Washington: The 1934 drought was by far the most intense and far-reaching in the last 1,000 years in North America, found a research.
The decade-spanning drought that began in 1934 would come to be known as the Dust Bowl and was one of the worst environmental disasters in the history of the United States.
The drought, which affected nearly 72 percent of the western United States, was likely to have been made even worse by atmospheric effects from man-made dust storms.
"We noticed that 1934 really stuck out as not only the worst drought but far outside the normal range of what we see in records," said lead author Benjamin Cook, environmental scientist at NASA's Goddard Institute for Space Studies.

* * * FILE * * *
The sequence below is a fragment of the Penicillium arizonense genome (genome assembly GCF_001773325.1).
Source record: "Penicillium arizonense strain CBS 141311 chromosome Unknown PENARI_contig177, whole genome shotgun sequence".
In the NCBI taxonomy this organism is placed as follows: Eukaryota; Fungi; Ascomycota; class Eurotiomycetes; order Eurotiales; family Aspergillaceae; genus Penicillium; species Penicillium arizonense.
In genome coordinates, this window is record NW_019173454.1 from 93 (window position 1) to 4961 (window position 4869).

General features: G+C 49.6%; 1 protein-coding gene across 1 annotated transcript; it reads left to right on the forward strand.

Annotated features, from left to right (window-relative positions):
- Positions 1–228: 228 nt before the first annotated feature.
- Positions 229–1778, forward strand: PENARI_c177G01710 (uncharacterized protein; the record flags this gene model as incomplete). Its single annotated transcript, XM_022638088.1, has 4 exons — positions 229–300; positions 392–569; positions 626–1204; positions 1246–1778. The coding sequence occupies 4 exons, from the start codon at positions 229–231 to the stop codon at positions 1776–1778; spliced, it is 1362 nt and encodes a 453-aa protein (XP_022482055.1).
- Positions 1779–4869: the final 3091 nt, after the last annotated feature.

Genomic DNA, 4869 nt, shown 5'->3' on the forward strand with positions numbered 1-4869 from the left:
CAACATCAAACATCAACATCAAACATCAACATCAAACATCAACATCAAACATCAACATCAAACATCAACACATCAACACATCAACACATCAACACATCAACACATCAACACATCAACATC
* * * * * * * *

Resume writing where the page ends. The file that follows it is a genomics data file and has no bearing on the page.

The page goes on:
The drought was caused in part by an atmospheric phenomenon that may have also led to the current drought in California, the findings showed.
The three-year drought currently crippling California will cost the state $2.2 billion (Rs. 13,500 crore) in 2014 alone, and is likely to continue through 2015.
The extent of the 1934 drought was approximately seven times larger than droughts of comparable intensity that struck North America between 1000 A.D. and 2005, and nearly 30 percent worse than the next most severe drought that struck the continent in 1580.
The new study used the North American Drought Atlas, a database of drought reconstructions dating back nearly 2,000 years that are based on tree-ring studies.
It also analysed records of air and sea surface temperatures and precipitation to show that the 1934 drought was the worst drought since 1000 A.D.
The study is forthcoming in Geophysical Research Letters.